The legacy of the famed Apollo Theater sets a high standard for even the most accomplished performers of the streaming era. The Apollo was erected in 1913 as a “whites only” venue before the theater was purchased by Sidney S Cohen in the 1930s. Cohen, a prominent owner of theaters throughout New York City, decided that it would be dedicated specifically to platforming black performers and providing entertainment to black patrons at a time when the majority of venues in the United States were racially segregated.

Then, during the height of the Jazz Age in New York, Harlem theater quickly established itself as a catalyst for then-emerging jazz musicians like Ella Fitzgerald, Luther Vandross, and Thelma Carpenter. And in the decades since, the legacy of the Apollo Theater has continued to innovate and affirm its legendary status. Duke Ellington graced the stage alongside his Jazz Orchestra in 1945. Jimi Hendrix began his career after winning first place in the Apollo Amateur Musician Competition in 1964. Just three years later, the Jackson 5 would win the same competition, and in 2002 the Apollo hosted Michael Jackson’s last live stage performance.

Unlike the aforementioned artists, Drake’s back-to-back performances at the Apollo this past weekend in partnership with Sirius XM came at what could be considered the peak of his career. This begs the question: why hold a concert in a theater with a maximum capacity of 1,500 people when the stadiums are usually full? During the event, the answer became increasingly clear as Drake delivered an intimate and expansive 41-track show spanning his discography and saluting Harlem’s influence on hip-hop.

“Aubrey, try to calm down tonight when you’re working,” a voiceover from the rapper’s mother, Sandi, cuts through the silent anticipation of the crowd. Under bluish lighting, Drake sits on a replica of his childhood bed, donning a Degrassi basketball jersey, as the opening lines of Take care of you cut “Above My Corpse”. It quickly became clear that this particular gig wouldn’t see the rapper smash his way through the His loss tracklist, as some participants might have expected. Instead, in a refreshing twist, Drake blasted his way through an eclectic mix of B-side cuts such as “Wu-Tang Forever” and “Trust Issues” and fan favorites like “Best I Ever Had”, “Forever”, “Nonstop” and “Le plan de Dieu”. Over the course of his discography, the decor has gone from his childhood bedroom to the improvised conference room of a record company.

Lil Uzi Vert made a brief appearance to perform an energetic rendition of his viral hit “I Just Wanna Rock,” after which Drake offered the rapper his flowers and celebrated their close friendship. “Whenever I’m feeling down, I always get a message from him. Never ask, just check in,” Drake said onstage with Vert. “So I want you to know that if you ever want to do well and go far in life, you have to watch your people.” About halfway through the evening, a Harlem bodega was set up between songs, from which 21 Savage emerged and the duo immersed themselves in a sampling of Her Loss tracks, beginning with “Rich Flex”.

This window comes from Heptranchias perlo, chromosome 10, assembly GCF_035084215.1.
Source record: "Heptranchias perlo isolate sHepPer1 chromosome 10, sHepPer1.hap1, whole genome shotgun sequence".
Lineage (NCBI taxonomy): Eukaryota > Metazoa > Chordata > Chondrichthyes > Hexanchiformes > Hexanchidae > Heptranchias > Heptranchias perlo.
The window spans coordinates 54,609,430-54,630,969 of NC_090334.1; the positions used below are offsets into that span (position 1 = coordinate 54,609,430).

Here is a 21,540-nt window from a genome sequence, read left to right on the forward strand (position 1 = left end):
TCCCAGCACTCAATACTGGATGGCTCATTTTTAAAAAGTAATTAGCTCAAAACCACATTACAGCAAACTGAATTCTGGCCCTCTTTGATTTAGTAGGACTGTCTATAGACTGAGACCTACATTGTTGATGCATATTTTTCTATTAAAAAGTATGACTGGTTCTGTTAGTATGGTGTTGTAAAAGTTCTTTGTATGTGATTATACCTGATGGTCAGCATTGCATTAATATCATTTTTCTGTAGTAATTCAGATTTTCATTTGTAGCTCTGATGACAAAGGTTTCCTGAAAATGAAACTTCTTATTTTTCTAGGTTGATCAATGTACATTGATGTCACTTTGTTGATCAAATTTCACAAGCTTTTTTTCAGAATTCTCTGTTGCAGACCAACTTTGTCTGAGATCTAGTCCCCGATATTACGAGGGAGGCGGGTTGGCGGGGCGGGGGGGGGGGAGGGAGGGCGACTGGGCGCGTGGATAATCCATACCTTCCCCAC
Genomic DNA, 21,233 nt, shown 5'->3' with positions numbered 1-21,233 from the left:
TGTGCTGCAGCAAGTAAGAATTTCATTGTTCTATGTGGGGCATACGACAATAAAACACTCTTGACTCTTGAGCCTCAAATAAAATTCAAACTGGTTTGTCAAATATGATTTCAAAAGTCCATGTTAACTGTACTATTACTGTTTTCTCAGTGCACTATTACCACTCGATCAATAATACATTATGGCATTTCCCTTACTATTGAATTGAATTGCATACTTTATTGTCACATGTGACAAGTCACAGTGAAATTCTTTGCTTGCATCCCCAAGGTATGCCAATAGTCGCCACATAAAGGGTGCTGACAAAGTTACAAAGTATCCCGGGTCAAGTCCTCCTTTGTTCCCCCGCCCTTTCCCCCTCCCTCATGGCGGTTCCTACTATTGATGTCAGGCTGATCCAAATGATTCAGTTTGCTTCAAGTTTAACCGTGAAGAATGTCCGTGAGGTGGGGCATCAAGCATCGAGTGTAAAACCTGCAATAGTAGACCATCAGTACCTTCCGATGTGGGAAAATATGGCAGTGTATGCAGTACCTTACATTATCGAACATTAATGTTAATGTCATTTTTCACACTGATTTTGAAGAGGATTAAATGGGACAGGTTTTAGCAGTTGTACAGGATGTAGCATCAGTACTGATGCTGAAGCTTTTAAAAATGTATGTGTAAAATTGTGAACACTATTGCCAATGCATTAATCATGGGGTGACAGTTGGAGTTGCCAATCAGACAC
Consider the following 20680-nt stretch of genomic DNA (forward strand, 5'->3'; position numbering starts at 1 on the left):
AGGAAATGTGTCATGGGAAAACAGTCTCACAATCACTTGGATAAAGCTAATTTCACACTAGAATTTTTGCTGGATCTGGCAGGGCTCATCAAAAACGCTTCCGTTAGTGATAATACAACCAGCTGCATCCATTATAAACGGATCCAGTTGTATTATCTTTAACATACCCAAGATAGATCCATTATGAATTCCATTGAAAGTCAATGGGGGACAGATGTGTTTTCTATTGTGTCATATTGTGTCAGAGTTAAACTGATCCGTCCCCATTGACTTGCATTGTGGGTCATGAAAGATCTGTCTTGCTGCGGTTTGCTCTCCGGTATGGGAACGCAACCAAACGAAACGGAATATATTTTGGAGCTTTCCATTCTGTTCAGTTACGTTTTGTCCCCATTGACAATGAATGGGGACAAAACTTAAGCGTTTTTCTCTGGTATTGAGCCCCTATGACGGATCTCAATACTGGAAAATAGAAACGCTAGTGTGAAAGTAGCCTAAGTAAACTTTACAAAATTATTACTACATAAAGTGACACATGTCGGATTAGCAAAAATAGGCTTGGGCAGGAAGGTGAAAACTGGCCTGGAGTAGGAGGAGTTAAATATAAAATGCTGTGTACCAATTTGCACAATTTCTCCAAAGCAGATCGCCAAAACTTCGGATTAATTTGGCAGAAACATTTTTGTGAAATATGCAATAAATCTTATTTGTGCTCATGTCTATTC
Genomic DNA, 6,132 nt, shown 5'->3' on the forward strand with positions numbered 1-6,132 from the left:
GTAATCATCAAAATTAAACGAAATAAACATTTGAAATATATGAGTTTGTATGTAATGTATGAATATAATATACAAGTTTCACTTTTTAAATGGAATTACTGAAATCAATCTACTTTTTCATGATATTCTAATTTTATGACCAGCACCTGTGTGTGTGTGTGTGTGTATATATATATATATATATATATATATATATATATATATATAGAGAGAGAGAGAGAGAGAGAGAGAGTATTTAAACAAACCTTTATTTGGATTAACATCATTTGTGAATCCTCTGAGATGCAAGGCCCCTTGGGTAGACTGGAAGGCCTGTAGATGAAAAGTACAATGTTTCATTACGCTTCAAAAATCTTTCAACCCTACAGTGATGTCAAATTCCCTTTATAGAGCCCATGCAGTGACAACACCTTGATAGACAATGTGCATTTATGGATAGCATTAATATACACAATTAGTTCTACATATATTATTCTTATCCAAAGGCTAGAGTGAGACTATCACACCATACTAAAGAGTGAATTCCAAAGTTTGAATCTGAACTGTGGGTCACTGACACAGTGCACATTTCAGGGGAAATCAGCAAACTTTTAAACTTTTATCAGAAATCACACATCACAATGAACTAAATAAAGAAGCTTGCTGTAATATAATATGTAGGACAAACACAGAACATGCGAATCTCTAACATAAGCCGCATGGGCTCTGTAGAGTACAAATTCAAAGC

Some attendees may not have been aware of the significance of Drake’s next move, but for others, the show’s most culturally significant moment occurred when the rapper brought out the four rappers from Harlem collective The Diplomats – also known as Dipset – Cam’ron, Jim Jones, Juelz Santana and Freekey Zekey. Drake had spent the last hour and a half charting his own path in the music industry and for the final stretch he shared the stage with those who had set the tone for rap in the early years and influenced Drake from his early days. . with his own career in Toronto. Drizzy even paid tribute to Cam’ron by donning a replica of the pink furry coat and matching headband that the Harlem rapper went viral in 2003. “These guys here from Harlem made us dress different, talk different, walk different, rap different – ​​all the way to Canada,” Drake said.

Tapping on Dipset to close out the night with some of their own hits — “I Really Mean It,” “Dipset Anthem” and “We Fly High” — Drake reminded fans he wouldn’t be performing at the Apollo, or at this stage of his career in general, without the rappers who paved the way decades before. To commemorate the moment, Jones, in true rapper fashion, gifted Drake with a personalized OVO x Dipset chain.

“My dream of doing the Apollo would be to share the stage with these legendary guys,” Drake said. “First of all, we wouldn’t be there, but we wouldn’t have talked the same way, dressed the same way, walked the same way. You have influenced me and my brothers so much.

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